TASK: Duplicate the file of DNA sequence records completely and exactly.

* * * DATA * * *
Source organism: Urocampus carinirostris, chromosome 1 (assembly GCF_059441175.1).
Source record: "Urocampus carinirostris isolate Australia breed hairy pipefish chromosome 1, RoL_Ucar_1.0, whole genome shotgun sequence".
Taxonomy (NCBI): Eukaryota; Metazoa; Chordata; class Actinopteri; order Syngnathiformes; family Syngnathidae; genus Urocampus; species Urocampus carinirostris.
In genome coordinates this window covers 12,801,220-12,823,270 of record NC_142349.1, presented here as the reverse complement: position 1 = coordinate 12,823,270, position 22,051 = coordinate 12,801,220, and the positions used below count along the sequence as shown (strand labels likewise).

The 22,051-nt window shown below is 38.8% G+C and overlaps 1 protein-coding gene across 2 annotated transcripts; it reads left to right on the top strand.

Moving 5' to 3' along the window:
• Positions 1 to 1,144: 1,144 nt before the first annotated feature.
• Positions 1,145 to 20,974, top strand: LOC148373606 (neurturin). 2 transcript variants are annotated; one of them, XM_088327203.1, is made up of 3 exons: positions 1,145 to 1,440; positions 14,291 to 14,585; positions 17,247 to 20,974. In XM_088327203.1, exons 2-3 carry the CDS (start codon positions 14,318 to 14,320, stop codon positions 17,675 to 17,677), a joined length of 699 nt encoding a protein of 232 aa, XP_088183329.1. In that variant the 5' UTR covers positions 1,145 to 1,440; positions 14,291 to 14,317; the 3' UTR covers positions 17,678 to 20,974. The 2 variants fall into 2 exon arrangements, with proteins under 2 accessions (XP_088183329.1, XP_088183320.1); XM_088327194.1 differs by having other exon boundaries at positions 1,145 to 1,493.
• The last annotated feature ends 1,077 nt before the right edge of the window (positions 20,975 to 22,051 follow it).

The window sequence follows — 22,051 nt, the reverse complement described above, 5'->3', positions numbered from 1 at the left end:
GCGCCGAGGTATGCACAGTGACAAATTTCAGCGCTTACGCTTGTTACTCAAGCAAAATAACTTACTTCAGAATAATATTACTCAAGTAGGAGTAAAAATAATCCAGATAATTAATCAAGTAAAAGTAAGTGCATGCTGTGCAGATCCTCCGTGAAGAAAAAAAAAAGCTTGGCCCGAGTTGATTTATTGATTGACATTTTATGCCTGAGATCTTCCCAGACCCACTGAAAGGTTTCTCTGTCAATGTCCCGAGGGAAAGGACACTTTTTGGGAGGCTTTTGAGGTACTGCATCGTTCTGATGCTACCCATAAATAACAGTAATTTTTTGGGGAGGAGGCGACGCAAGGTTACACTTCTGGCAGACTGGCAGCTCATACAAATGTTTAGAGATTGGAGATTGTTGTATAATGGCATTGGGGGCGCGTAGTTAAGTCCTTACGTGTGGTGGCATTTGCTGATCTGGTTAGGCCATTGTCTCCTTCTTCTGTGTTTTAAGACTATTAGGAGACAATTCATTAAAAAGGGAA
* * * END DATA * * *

Source organism: Urocampus carinirostris, chromosome 1 (assembly GCF_059441175.1).
Source record: "Urocampus carinirostris isolate Australia breed hairy pipefish chromosome 1, RoL_Ucar_1.0, whole genome shotgun sequence".
Taxonomy (NCBI): Eukaryota; Metazoa; Chordata; class Actinopteri; order Syngnathiformes; family Syngnathidae; genus Urocampus; species Urocampus carinirostris.
In genome coordinates this window covers 12,801,220-12,823,270 of record NC_142349.1, presented here as the reverse complement: position 1 = coordinate 12,823,270, position 22,051 = coordinate 12,801,220, and the positions used below count along the sequence as shown (strand labels likewise).

The 22,051-nt window shown below is 38.8% G+C and overlaps 1 protein-coding gene across 2 annotated transcripts; it reads left to right on the top strand.

Moving 5' to 3' along the window:
• Positions 1 to 1,144: 1,144 nt before the first annotated feature.
• Positions 1,145 to 20,974, top strand: LOC148373606 (neurturin). 2 transcript variants are annotated; one of them, XM_088327203.1, is made up of 3 exons: positions 1,145 to 1,440; positions 14,291 to 14,585; positions 17,247 to 20,974. In XM_088327203.1, exons 2-3 carry the CDS (start codon positions 14,318 to 14,320, stop codon positions 17,675 to 17,677), a joined length of 699 nt encoding a protein of 232 aa, XP_088183329.1. In that variant the 5' UTR covers positions 1,145 to 1,440; positions 14,291 to 14,317; the 3' UTR covers positions 17,678 to 20,974. The 2 variants fall into 2 exon arrangements, with proteins under 2 accessions (XP_088183329.1, XP_088183320.1); XM_088327194.1 differs by having other exon boundaries at positions 1,145 to 1,493.
• The last annotated feature ends 1,077 nt before the right edge of the window (positions 20,975 to 22,051 follow it).

The window sequence follows — 22,051 nt, the reverse complement described above, 5'->3', positions numbered from 1 at the left end:
GCGCCGAGGTATGCACAGTGACAAATTTCAGCGCTTACGCTTGTTACTCAAGCAAAATAACTTACTTCAGAATAATATTACTCAAGTAGGAGTAAAAATAATCCAGATAATTAATCAAGTAAAAGTAAGTGCATGCTGTGCAGATCCTCCGTGAAGAAAAAAAAAAGCTTGGCCCGAGTTGATTTATTGATTGACATTTTATGCCTGAGATCTTCCCAGACCCACTGAAAGGTTTCTCTGTCAATGTCCCGAGGGAAAGGACACTTTTTGGGAGGCTTTTGAGGTACTGCATCGTTCTGATGCTACCCATAAATAACAGTAATTTTTTGGGGAGGAGGCGACGCAAGGTTACACTTCTGGCAGACTGGCAGCTCATACAAATGTTTAGAGATTGGAGATTGTTGTATAATGGCATTGGGGGCGCGTAGTTAAGTCCTTACGTGTGGTGGCATTTGCTGATCTGGTTAGGCCATTGTCTCCTTCTTCTGTGTTTTAAGACTATTAGGAGACAATTCATTAAAAAGGGAA